"For the Krayolas, every song is a medley, in spirit if not in form. The San Antonio quartet, which played for nearly two hours Saturday evening at Tropicalia, has too many influences to fit into a single tune."

-- Mark Jenkins, The Washington Post

Read the full review here.

"The Krayolas from San Antonio, Texas have their own distinctive Tex-Mex style. Hardly typical of that genre, what they play is more Mexified rock 'n' roll than anything else and this is exemplified on 'Quiero Ser Tu Novio,' their Spanish language cover of the Ramones' 'I Wanna Be Your Boyfriend' . . . What work best are unadulterated Mexican-flavored corridos like 'Twelve Heads in a Bag,' a cool and understated telling of a grisly drugs cartel massacre. 'Tony Tormenta' is another chilling cartel ballad, an affecting song that documents the horror of the internecine drug wars of the Mexican borderland."

-- Laurence Mitchell, Perceptive Travel

Read the full review here.

"('Tormenta') continues the band’s bicultural musical direction with a cover of the Ramones’ “I Wanna Be Your Boyfriend,” sung in both English and Spanish, as well as “Piedras Negras,” a remake of the 1954 corrido “La Inundación de Piedras Negras,” by Santiago Jiménez, Sr. The album’s best songs, however, are the restrained yet fun-loving rock-and-roll originals, which occasionally venture into social commentary on racism and the drug wars."  Read the review here.

 

"Theirs is a uniquely natural, uncompromised fusion of Mexican and American . . . there’s nothing else quite like it."

Read the full review here.

The Krayolas and Big Star featured on the same interview program "Texas Music Matters" on NPR affiliate KUTX.  That's a pretty cool deal.

“The Krayolas stayed true to their original inspirations and influences: an assortment of bands from the British Invasion, Nuggets-era garage rock, Bob Dylan and their Tex-Mex roots (including the late Doug Sahm, Flaco Jimenez and Augie Meyers).  ‘Tormenta’ is the perfect summertime party disc.”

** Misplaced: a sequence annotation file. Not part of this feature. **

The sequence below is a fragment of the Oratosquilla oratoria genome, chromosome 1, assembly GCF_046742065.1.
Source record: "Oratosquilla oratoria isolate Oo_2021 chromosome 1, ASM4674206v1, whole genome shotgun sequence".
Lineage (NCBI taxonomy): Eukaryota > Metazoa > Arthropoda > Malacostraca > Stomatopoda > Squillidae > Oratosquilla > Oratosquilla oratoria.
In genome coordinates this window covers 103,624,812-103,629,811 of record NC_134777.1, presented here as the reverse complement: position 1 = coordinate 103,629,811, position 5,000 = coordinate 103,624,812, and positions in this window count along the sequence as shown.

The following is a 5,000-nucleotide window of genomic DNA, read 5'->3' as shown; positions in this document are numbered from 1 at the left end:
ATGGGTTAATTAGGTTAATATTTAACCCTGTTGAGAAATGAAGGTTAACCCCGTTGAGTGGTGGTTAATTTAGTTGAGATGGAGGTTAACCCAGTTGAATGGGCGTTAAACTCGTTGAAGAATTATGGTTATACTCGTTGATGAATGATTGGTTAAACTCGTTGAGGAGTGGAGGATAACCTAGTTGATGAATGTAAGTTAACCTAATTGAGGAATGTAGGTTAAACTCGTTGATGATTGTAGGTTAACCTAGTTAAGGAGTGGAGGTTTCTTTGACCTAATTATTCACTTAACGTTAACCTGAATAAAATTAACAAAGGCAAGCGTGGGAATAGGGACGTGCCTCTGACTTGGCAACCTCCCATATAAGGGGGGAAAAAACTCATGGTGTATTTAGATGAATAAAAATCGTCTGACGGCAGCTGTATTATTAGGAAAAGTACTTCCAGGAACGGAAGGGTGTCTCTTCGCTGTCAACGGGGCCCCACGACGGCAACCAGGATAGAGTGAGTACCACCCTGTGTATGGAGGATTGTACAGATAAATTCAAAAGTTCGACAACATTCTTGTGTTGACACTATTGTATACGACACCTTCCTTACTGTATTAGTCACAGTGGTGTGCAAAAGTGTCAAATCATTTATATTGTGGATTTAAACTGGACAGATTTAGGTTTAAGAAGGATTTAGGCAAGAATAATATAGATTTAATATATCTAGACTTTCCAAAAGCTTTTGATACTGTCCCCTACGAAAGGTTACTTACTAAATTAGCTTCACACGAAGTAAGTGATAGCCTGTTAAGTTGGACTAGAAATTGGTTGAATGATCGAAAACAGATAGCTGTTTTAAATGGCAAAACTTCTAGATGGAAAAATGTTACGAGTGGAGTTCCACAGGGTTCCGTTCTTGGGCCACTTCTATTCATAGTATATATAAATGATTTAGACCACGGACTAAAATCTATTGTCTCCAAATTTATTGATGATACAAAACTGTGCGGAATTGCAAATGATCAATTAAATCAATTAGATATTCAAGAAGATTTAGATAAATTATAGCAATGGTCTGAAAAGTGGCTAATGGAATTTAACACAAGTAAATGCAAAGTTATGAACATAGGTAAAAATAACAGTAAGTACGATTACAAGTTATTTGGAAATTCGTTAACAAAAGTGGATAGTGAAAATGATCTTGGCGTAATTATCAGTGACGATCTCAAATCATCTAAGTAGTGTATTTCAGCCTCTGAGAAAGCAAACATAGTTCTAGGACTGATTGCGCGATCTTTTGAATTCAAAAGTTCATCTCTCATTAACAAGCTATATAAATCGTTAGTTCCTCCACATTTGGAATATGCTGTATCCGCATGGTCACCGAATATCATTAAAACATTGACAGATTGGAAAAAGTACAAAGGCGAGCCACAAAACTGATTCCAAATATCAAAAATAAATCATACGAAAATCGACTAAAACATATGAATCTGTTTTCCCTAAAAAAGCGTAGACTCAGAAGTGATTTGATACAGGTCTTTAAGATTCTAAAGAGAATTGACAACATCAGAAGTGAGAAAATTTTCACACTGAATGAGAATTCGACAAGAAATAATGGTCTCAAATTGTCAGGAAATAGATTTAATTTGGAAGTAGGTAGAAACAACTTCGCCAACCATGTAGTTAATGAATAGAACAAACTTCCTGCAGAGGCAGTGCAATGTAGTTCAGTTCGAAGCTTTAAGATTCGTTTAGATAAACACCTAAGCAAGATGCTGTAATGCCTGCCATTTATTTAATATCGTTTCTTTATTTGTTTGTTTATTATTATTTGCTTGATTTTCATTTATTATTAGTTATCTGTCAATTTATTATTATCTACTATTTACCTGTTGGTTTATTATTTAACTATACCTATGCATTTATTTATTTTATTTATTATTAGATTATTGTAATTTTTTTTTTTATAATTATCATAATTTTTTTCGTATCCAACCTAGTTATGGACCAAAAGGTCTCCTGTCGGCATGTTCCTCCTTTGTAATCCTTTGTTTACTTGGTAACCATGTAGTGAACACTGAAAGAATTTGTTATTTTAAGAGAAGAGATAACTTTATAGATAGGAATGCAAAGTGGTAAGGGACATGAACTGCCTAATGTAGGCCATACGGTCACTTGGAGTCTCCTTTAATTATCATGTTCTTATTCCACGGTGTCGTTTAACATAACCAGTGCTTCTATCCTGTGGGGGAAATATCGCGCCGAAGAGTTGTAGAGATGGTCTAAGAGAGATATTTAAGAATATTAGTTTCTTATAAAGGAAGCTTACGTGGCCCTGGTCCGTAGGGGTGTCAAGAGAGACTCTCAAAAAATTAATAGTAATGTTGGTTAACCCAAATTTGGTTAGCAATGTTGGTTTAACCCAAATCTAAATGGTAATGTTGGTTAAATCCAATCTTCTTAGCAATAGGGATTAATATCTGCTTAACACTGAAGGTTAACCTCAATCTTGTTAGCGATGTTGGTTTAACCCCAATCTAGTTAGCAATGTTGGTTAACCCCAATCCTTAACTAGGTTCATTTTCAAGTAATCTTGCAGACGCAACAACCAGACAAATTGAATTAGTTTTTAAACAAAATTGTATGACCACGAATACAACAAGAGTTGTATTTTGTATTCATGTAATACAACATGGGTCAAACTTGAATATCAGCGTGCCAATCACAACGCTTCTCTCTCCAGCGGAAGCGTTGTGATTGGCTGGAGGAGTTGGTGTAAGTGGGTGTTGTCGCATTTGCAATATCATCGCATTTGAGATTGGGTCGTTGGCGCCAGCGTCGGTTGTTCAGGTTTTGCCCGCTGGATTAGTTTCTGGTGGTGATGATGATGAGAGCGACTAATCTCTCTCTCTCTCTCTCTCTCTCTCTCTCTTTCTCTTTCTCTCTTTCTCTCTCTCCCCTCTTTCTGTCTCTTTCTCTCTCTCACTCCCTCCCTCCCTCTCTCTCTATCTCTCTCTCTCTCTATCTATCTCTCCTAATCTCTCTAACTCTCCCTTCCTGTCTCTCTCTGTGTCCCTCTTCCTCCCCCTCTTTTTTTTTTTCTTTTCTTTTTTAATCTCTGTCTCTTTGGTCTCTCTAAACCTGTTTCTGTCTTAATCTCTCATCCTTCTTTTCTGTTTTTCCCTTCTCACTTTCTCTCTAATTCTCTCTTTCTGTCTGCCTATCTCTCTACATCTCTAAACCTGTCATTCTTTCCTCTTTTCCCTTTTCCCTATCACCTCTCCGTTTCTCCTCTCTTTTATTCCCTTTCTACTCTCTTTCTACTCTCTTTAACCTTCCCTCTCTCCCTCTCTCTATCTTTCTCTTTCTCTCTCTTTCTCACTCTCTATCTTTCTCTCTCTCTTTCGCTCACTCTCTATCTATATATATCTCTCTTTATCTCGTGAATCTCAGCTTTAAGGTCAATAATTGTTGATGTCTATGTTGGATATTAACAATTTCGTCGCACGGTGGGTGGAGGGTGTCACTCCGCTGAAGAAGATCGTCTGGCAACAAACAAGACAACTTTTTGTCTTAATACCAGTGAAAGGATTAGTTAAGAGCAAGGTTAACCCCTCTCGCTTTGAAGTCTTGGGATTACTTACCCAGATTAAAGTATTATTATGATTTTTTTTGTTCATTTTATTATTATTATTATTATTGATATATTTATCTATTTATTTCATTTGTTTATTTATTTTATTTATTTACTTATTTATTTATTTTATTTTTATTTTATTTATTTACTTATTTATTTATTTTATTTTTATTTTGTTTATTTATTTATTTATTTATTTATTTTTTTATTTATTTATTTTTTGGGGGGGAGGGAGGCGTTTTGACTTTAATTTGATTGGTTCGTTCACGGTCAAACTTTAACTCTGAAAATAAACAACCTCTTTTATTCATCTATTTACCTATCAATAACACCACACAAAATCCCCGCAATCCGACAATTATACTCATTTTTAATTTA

-- No Depression

The Krayolas, more than anything else, make fun music -- the essence of the garage aesthetic . . . but a few Krayolas songs do defy convention. The song ('Tony Tormenta') pulls no punches."

The Krayolas have pulled off a tough balancing act: being known as a “classic” or “iconic” band while continuing to release new material that is high quality both musically and in its content. I suspect the secret may be that, unlike many bands in that position, they don’t seem to worry too much about it. They love to play, the audience loves to listen. What else really matters? - See more at John Black, Awaiting the Flood

"One of the best, if not the best, record yet from the Krayolas . . . when the Krayolas cover The Ramones' 'I Wanna to Be Your Boyfriend,' they swing the punk a little and sing in English and Spanish." Read the review here.

 

Tormenta coverThis is the artwork for the iTunes version of the Krayolas latest album which features the centerpiece "Tony Tormenta" (The Ballad of Tony the Storm) with Flaco Jimenez as never heard before on Space Age accordion. It's the famous painting by folk artist David Zamora Casas, which was part of the La Conquistadora lyric sheet. He's a genius and a dear friend.

Here's another single by The Krayolas featuring Alex Meixner:

1. Viva Fiesta (C’mon, Show Us Your Shoes)     

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    Known as the Tex-Mex Beatles, the Chicano garage rockers have garnered flattering comparisons to the Fab Four, Bob Dylan, the Who, Elvis Costello, Nick Lowe and Warren Zevon. The Krayolas have been profiled in Texas Monthly, The Washington Post, New York Times, The New Yorker, Paste, Pollstar, Rolling Stone, NPR’s “All Things Considered,” “Alt-Latino” and MTV, and are regulars on SIRIUS XM “Little Steven’s Underground Garage,” Dave Marsh’s “Kick Out the Jams,” KUTX and Ray Wylie Hubbard’s “Roots and Branches of Americana.”

    In 2014, the Krayolas were inducted into the Texas Music Office’s South Texas Music Walk of Fame.

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